Spring is in the air in North Texas. The brief snows are gone and recreational sports are starting their schedules. The soccer, baseball and lacrosse leagues are having their first games, the high-school track team is gearing up for competition, and The Leukemia Society's Team-in-Training groups are just starting to increase their mileage aiming for an early summer marathon finish. Spring is in the air, and our old friend the ankle sprain is starting to show up more frequently in the office. Basketball and volleyball seasons are always the main producer of this injury; but you would probably be surprised how many ankle sprains occur in outdoor sports like soccer, baseball, lacrosse and of course track and field. Ankle sprains have been reported to be approximately 20% of all sports injuries with more than 25,000 occurring every day in the United States.
Uneven, wet fields coupled with early season fatigue and competitive full-contact intensity equal injuries. The ankle is the joint that compensates for uneven surfaces. 85% of ankle injuries are sprains, which are caused by a failure to compensate for this uneven footing. Jumping, cutting, and pivoting put the ankle at risk. Many athletes put themselves at further risk by not rehabilitating these injuries properly, returning to sport too early, and giving themselves an inadequate adaptive ability to uneven surfaces or sudden twisting. The use of narrow cleats with minimal arch support or the use of running shoes for a court sport can also place an athlete at risk for ankle sprains.
Ankle sprains occur in runners mainly because they are chatting away as they are on a long run and are simply not paying attention. How many runners have you seen fall off the curb or in a pothole while running? Lots...Pay attention to where you are going and you can prevent this type of injury. If you know you are a klutz, run on an even surface, like a track, when you are tired or distracted.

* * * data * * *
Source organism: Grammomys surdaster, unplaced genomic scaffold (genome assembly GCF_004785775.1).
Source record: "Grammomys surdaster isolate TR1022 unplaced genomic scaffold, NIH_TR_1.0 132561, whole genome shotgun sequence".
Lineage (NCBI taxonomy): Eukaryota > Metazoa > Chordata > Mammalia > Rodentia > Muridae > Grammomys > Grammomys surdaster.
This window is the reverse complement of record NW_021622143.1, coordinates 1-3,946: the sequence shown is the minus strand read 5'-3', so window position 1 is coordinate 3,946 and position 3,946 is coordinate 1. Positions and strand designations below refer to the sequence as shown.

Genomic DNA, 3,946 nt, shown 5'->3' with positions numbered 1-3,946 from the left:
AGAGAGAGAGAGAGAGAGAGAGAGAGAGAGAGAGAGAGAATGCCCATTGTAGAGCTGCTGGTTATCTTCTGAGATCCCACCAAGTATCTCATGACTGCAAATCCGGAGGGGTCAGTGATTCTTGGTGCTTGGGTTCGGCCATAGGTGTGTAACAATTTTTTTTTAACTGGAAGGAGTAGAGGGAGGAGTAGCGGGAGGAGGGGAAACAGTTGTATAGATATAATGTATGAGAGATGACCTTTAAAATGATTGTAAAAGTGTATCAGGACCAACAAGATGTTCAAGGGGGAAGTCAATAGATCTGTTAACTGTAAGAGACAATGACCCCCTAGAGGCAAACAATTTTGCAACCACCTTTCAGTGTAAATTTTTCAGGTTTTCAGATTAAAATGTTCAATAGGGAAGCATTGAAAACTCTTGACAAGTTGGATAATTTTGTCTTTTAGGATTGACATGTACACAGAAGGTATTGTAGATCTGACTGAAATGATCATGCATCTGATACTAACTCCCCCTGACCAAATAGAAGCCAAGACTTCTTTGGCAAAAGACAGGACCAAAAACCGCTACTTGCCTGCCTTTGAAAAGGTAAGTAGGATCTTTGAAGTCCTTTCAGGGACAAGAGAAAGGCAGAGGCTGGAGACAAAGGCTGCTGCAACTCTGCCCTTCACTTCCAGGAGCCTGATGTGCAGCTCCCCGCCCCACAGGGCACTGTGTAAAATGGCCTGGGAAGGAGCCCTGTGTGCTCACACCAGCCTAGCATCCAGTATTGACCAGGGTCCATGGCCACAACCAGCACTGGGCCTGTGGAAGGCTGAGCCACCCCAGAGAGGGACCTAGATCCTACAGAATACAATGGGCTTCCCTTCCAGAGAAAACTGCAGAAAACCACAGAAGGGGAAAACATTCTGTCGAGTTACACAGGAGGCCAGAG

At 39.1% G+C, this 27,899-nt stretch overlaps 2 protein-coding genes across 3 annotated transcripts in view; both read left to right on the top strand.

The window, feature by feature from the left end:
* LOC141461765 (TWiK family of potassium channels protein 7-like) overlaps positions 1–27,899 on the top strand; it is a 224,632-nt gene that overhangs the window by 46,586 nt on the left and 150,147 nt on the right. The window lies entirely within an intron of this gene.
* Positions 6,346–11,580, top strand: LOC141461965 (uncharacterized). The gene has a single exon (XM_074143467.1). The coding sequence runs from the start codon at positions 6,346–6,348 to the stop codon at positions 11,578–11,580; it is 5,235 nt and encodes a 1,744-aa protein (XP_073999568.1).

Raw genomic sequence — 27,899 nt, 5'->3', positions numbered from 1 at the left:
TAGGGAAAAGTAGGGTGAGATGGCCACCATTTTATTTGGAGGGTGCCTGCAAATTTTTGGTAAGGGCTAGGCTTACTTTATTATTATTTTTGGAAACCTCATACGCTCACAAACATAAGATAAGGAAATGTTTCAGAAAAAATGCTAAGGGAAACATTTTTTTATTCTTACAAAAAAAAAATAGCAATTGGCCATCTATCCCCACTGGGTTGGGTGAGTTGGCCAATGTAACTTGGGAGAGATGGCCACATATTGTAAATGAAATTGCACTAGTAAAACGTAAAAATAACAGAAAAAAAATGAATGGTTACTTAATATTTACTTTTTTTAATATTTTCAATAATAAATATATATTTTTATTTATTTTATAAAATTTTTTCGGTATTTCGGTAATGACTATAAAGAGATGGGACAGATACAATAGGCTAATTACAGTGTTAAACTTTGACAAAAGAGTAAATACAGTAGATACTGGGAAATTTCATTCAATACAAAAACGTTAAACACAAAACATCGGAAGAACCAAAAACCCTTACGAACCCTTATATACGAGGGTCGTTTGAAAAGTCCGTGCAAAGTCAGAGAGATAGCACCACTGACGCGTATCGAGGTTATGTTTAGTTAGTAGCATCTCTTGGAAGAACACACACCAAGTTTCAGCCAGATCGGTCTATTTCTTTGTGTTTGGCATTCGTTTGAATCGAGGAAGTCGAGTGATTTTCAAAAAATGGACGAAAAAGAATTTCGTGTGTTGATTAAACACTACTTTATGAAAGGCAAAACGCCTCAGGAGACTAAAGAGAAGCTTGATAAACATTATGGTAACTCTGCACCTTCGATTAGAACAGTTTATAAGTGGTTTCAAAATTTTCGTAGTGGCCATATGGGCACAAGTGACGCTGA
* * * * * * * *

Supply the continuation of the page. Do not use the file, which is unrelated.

If you have an ankle sprain, you should be evaluated by a sports medicine podiatric foot and ankle surgeon if you have localized pain, swelling and bruising, as well as inability to walk more than 5-7 steps comfortably. Many a foot fracture has been missed in the emergency room when x-rays were taken only of the ankle and not the foot. The fifth metatarsal is often broken with the same mechanism of injury of an ankle sprain, so the foot should be evaluated as well. If severe ligament injury is suspected, an MRI can evaluate the grade of injury. This is really what decides whether surgery is needed for full recovery.
Treatment for ankle sprains really depends on the degree of severity, which can only be determined by your doctor. Initial treatment always includes "R-I-C-E" therapy - Rest, Ice, Compression, and Elevation. Pain and edema is usually controlled with NSAID's (non-steroidal anti-inflammatories) like ibuprofen. Bracing or casting coupled with non-weightbearing on crutches may be needed in more severe injuries to rest and stabilize the ankle while it heals. Return to pain-free range of motion (ROM) and stability is the goal. Surgery is only recommended in Grade 3 severe injuries, in athletes, or in those patients who have had multiple ankle sprains and suffer from chronic ankle instability. Long-term ankle instability can often be avoided with an aggressive physical therapy program. Bracing should only be used in the short-term during rehabilitation because long-term bracing actually causes atrophy and decreased ROM.
Physical therapy is needed for all ankle sprains. The goals of physical therapy should be to regain full ROM, strength and proprioception (where your brain thinks your ankle is in space). Regaining strength in the peroneal tendons as well as overall balance training are the keys to successful rehabilitation of an ankle sprain. A maintenance program of ankle strengthening, stretching, and proprioception exercises helps to decrease the risk of future ankle sprains, particularly in individuals with a history of multiple ankle sprains or of chronic instability.
Bottom line: if you happen to fall down and go "Boom", have your ankle sprain evaluated by a podiatric foot and ankle surgeon. Delaying treatment and rehabilitation can lead to life-long instability.